Few jobs involve more physical effort than working on a construction site. If you are young, construction work has several short-term benefits such as building your muscles, getting a summer tan and bringing in a fair wage. Yet long term, this kind of work can wreak havoc on your body.
If you are fresh out of school or in your early 20s, you might assume that back injuries only happen to older colleagues and are a sign they need to get a desk job. Yet, all the older guys on the site were also young once. They, too, would have once been tempted to lift without using proper technique or lift more than they should. When they get back injuries, it is often due to years of abuse rather than one specific event.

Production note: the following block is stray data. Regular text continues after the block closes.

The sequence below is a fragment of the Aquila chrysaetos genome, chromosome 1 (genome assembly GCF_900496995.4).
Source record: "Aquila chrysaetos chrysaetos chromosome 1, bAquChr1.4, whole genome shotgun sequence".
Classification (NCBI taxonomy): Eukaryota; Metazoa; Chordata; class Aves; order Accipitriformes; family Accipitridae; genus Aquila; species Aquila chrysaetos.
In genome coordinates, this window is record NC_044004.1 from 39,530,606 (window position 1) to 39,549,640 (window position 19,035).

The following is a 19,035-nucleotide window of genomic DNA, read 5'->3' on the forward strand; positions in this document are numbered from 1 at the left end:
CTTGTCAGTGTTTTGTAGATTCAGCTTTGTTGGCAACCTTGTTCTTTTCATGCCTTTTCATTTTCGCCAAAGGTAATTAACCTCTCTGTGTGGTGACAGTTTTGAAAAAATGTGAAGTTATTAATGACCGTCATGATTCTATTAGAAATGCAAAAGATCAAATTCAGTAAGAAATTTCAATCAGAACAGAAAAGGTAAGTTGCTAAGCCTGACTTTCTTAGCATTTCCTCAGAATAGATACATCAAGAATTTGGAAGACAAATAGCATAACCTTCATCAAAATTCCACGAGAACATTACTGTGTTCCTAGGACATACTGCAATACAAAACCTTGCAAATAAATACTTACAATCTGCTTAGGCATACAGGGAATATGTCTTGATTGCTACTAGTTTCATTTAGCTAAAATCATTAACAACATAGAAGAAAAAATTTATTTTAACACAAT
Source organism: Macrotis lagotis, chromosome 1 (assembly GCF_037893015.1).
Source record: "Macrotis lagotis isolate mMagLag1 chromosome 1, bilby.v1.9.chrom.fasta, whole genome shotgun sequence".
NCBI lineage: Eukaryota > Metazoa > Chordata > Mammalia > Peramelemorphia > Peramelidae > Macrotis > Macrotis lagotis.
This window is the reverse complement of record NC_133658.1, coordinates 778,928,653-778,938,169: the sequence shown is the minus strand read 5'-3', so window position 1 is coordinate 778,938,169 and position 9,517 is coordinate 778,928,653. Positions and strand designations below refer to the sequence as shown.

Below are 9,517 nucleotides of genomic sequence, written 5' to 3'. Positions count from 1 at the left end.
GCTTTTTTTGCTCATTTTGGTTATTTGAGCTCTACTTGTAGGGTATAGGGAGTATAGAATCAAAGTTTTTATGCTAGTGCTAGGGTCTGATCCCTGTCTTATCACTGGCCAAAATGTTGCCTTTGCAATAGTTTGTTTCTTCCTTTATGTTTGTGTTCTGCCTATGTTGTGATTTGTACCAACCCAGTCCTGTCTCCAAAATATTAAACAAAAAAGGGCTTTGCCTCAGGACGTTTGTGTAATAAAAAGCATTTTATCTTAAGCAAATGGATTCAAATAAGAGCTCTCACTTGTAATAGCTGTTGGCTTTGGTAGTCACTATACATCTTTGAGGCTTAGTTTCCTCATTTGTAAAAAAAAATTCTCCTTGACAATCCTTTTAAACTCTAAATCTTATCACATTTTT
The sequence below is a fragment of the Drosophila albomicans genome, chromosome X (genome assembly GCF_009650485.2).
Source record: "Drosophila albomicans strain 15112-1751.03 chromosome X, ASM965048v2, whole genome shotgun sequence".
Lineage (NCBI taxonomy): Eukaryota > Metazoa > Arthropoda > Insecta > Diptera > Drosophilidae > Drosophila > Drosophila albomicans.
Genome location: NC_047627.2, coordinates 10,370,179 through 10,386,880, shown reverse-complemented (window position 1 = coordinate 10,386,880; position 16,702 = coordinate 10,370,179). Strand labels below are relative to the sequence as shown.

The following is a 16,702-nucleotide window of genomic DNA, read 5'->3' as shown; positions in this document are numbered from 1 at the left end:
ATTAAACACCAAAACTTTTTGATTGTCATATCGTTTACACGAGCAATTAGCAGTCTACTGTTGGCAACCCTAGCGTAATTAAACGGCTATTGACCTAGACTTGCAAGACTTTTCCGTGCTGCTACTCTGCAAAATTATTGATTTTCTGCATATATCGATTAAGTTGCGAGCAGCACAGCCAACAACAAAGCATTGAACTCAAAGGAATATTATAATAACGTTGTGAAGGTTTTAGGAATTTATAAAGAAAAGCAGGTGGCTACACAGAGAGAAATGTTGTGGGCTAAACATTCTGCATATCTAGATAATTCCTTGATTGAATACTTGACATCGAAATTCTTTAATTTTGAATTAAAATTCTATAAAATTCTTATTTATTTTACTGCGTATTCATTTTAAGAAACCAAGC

Employers should help you avoid back injuries at work
Employers have a responsibility to provide you with a safe working environment. While you might find some of their rules restrictive, it pays to think long-term and realize they are there to protect you. Here are some things employers should do to reduce the risk you suffer back injury while working in construction:
- Train you in how to lift safely
- Minimize the need to lift heavy items by making use of machinery
- Minimize carrying distance by the careful layout of the worksite
- Ensure adequate staffing to work in pairs or teams to lift
- Schedule regular breaks to allow recovery
- Listen to you and appropriate action if you report back issues
If you feel your back begin to hurt, take it as a warning sign. Continuing without changing anything will likely lead to a long-term back injury, leaving you unable to work/ If you need to claim workers’ compensation benefits to handle a back injury, don’t let your employer (or their insurance company) dissuade you.